There used to be a fairly stable tradition of war, says John E. Jackson, a retired Navy captain and professor at the Naval War College. But drones have changed everything.
“It used to be that a warrior prepares, trains, deploys to a foreign location where he is face-to-face with an enemy, he may or may not survive, and at the end, he comes home,” says Jackson. Now, pilots can leave their homes in Las Vegas, drive to the Creech Air Force Base, are “at war” for eight to 10 hours, and then come home. “It’s a very, very different type of environment.”
The growing ubiquity of drones is forcing us to think about everything from PTSD for drone pilots to autonomous weapons to the risk of data vulnerability. The Verge spoke to Jackson, editor of One Nation Under Drones: Legality, Morality, and Utility of Unmanned Combat Systems about the history of these autonomous vehicles and what we’ll need to keep an eye out for in the future.
This interview has been lightly edited for clarity.
Let’s start by talking about the history of drones. They seem like a very modern thing, but you write that they have a fairly long history.
The notion that somehow these things popped into existence after 9/11 is commonly held, but if you go back and look, we have used unmanned systems going back as far as World War I. I talk a little about the Sperry Automatic Airplane, which was an attempt to say, “Airplanes with pilots are a new thing, can we possibly create an automatic airplane?” There was also one called the Kettering Bug, which is sometimes called an aerial torpedo. The notion was that you were able to direct these toward the target and hopefully strike without putting the pilot at risk, and that carries to today.
In World War II, there were a number of experiments with unmanned aircraft, including a situation where they’d load a bomber with explosives, take off from a base, and they would radio control the airplane into the target.
In more modern times, the CIA and others were trying to find Osama bin Laden and reported an observation of what looked like him. By the time they were able to get an armed aircraft back to attack that target, he was gone, so they started to question whether they could make not only an observation aircraft but also an attack aircraft.
How has the technology of military drones improved?
One of the other things that’s important for drones is not only that there is no pilot or crew aboard, but they also have the ability to stay over the target for 24 hours or more. That gives you an ability to look at the target and make sure you understand who’s there. Also, if an aircraft can do 24 hours and a human can do about eight, that gives you the ability to swap crews out three times so you get fresh eyes without having to bring the aircraft back.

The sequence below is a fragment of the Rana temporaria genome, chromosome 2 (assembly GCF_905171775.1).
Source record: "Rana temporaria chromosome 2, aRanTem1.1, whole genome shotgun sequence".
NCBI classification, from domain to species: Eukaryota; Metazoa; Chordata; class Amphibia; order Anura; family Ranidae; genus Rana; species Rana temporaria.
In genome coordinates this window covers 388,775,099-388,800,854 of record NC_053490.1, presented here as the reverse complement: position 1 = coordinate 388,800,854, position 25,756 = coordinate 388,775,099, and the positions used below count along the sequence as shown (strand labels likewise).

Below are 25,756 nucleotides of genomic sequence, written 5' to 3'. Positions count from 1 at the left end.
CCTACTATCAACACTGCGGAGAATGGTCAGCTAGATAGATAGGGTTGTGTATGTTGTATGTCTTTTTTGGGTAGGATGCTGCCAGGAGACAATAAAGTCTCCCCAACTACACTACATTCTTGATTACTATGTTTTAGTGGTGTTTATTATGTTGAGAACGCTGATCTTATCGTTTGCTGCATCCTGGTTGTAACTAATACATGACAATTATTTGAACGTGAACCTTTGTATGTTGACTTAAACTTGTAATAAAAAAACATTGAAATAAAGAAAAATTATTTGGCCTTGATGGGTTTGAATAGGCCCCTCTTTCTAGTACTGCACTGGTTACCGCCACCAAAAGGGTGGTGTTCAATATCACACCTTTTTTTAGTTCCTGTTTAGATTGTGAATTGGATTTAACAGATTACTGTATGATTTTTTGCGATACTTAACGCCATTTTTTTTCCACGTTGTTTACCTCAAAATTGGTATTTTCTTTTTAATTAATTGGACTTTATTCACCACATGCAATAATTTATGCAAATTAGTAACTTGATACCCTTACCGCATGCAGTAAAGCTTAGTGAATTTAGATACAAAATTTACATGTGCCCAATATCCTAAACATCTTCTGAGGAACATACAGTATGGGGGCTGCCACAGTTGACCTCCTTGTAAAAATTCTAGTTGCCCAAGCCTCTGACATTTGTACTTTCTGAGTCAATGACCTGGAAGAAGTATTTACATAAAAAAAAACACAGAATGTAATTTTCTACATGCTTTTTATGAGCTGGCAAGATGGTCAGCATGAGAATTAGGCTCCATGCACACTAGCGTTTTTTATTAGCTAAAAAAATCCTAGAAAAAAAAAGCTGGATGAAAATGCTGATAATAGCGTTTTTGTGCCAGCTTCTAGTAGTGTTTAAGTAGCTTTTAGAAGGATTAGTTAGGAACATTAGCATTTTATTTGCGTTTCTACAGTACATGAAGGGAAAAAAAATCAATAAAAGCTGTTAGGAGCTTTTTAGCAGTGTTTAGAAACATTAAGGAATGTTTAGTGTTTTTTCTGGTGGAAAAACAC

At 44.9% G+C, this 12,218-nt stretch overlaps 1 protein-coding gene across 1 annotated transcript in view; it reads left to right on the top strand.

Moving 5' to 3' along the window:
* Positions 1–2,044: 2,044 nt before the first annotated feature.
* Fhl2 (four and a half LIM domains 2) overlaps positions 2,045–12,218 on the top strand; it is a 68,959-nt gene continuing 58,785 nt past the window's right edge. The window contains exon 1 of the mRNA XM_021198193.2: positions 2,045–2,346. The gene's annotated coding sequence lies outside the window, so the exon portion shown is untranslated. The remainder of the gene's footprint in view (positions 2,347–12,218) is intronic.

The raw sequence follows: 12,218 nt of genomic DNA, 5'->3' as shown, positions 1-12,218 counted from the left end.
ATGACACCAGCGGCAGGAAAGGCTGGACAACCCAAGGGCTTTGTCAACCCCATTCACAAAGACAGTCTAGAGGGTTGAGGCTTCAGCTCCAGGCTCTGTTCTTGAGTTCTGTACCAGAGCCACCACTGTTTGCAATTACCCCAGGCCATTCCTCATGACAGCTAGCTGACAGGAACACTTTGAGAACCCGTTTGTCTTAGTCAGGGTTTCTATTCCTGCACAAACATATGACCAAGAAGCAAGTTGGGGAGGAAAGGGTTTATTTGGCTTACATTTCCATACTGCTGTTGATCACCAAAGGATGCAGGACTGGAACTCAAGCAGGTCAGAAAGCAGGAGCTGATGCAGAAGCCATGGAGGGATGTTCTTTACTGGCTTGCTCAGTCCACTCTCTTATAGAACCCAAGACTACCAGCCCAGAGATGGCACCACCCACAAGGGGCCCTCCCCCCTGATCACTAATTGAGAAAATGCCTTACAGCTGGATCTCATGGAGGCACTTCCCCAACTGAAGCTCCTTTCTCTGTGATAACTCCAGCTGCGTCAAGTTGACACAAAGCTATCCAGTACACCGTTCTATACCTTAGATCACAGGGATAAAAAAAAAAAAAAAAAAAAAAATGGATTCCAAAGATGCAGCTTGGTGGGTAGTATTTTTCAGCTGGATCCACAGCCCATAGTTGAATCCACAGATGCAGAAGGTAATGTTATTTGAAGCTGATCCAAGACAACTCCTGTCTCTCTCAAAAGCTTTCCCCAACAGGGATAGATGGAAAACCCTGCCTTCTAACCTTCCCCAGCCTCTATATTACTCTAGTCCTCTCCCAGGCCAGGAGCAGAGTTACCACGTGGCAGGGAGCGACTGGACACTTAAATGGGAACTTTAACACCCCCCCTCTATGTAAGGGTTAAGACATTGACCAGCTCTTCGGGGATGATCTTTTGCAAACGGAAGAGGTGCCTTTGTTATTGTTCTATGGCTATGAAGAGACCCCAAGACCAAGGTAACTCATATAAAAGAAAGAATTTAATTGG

It’s only because of communications technology that we are able to have the airplane itself in the theatre of operations and the operator back in the United States, like in Creech Air Force Base. This is possible because of undersea cables and satellite communications. And year by year, sensors are able to detect smaller and smaller targets that have increased endurance.
When we think about drones, we typically think of aerial drones that are used in the military, but you write that there are plenty of other types of unmanned systems. What are some of these?
On the Navy side, there are unmanned systems in the air, on the surface of the sea, under the sea. People do tend to think of airborne vehicles, but there’s an unmanned surface ship that’s in sea trials right now. It’s 132 feet and called the Sea Hunter, and it’s designed to go off and do missions of up to 10,000 miles on a single tank of fuel with no one on board.
Outside of the military, drones are used by people who want to inspect pipelines and electrical lines and don’t want to fly a manned helicopter to high-powered electric lines. In the area of precision agriculture, there’s a great deal of work being done that would allow farmers to fly over their fields to determine which plants are healthy and which aren’t, which waters are needed to do aerial spraying. Aerial spraying of crops is routinely done in Japan. We’re somewhat limited now because the Federal Aviation Administration has got pretty strong control. Hopefully, we’ll find a situation where through education, registration, and licensing, we can use these systems safely in more locations. These aren’t just weapons of war, these are tools that can do a great deal to improve the way we do business.
When we do talk about drones in war, what are some of the ethical and legal ramifications?
We need to be cautious that we don’t lower the bar to using force. The level of concern can be lower than it would be otherwise because there’s no pilot inside, so we need to make sure we’re still doing all the things diplomatically and economically that we should. We don’t allow this to be “we’ll just throw a drone in there.”